I’m very familiar with Amazon Alexa. I’ve been using Amazon Alexa to voice-control my home theater via the iOS-based IP control system Simple Control. I’ve also set up Alexa support via Logitech’s Harmony Elite remote.
Using spoken commands is natural and liberating. Best of all, I didn’t need to reach for my iPhone or iPad to perform automated actions. Once I got accustomed to using voice commands with the SR7012, going back to the included remote control made me feel like Scotty in Star Trek IV sitting in front of a 1980s computer!
After using Alexa going back to your remote will make you feel like Scotty in Star Trek IV.
Unfortunately, Alexa isn’t perfect. Syntax issues will frustrate some users. You have to learn the order of commands properly or they won’t execute. Heed my advice: Don’t throw away that remote control just yet.
To control the SR7012, you’ll need an Alexa-enabled speaker. The cheapest entry-point is the $39.99 Amazon Echo Dot, which you can sometimes find on sale for as low as $29.99. Wherever you have an Alexa-based speaker in your home, you’ll be able to issue voice commands to the Marantz.
Setting up Alexa
Alexa doesn’t “just work” with the Marantz. There are several steps involved to set up Alexa control. First, you need to make sure that you have the HEOS app installed on your mobile device with a HEOS account. The HEOS app will automatically find the Marantz SR7012 on your network. I connected the SR7012 via Ethernet to my network and it appeared instantly in my HEOS app.
Note: As a technology professional, I strongly recommend that enthusiasts connect all their AV gear with Ethernet to eliminate potential Wi-Fi quirks).
The default name for the Marantz lists its full model number. Change it to something like, “Theater” or “Living Room” because you’ll need to use that name for voice control. There’s a suggested list of Alexa-friendly names to use. I used “Marantz” and it worked just fine.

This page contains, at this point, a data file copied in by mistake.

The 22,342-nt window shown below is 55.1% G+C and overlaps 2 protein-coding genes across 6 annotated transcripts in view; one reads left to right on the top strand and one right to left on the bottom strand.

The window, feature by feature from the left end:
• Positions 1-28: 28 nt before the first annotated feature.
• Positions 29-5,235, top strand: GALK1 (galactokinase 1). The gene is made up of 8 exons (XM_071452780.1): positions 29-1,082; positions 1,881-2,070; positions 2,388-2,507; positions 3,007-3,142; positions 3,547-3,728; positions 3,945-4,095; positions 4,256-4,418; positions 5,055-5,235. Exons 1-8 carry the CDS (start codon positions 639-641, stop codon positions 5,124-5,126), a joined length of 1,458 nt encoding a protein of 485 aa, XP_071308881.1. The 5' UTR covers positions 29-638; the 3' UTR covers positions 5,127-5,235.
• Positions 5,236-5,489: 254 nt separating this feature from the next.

Once you have the Marantz connected to the HEOS app, you’ll need to set up Alexa control. Go to the skills menu in the Alexa mobile app or point your web browser to https://www.amazon.com/skills add the Marantz skill to your Alexa account. You need to load the Marantz skill to let Alexa know how to execute specific voice commands on the SR7012.
The Alexa skills that worked exceptionally well were commands related to power, volume, and input selection. I felt very comfortable using them. Commands calling up songs or services were more hit or miss and I went back to my iOS app.
A sample of some of the Alexa commands you can use with the SR7012.
Basic commands for volume, power, etc. worked best. More complex commands calling up music services and songs were hit or miss.
If you want to expand Alexa control to other devices in your home, you’ll need a smart home control solution such as Crestron, Simple Control, or Logitech Harmony. Once you integrate a smart home controller, you can issue a command like, “Alexa, turn on living room television” and it will control both the Marantz and every other device in your AV setup with a basic command set.
In short, Amazon Alexa is a superb addition to the Marantz’s feature set. However, we’re not quite living Star Trek yet. You should think of Alexa as a substitute for basic commands and not a total remote control replacement.
Support for Audyssey Mobile App
The SR7012 comes with the Audyssey MultEQ XT32 suite of room correction technologies. We’ve covered Audyssey extensively in the past including an interview with Audyssey’s Chris Kyriakakis. I won’t go into additional detail here.
What’s worth mentioning is that the Marantz 7012 is compatible with Audyssey’s mobile app. I received a copy of the mobile app for iOS towards the end of my review period, so I’ll only briefly touch upon it. I’ll have an expanded review in my forthcoming review of Denon’s 8500H 13.2CH AV receiver.
The SR7012 comes with the Audyssey MultiEQ XT32 suite of room correction products.
From this menu, you can use the Marantz’s “Amp Assign” feature to designate the channel function of certain amp modules.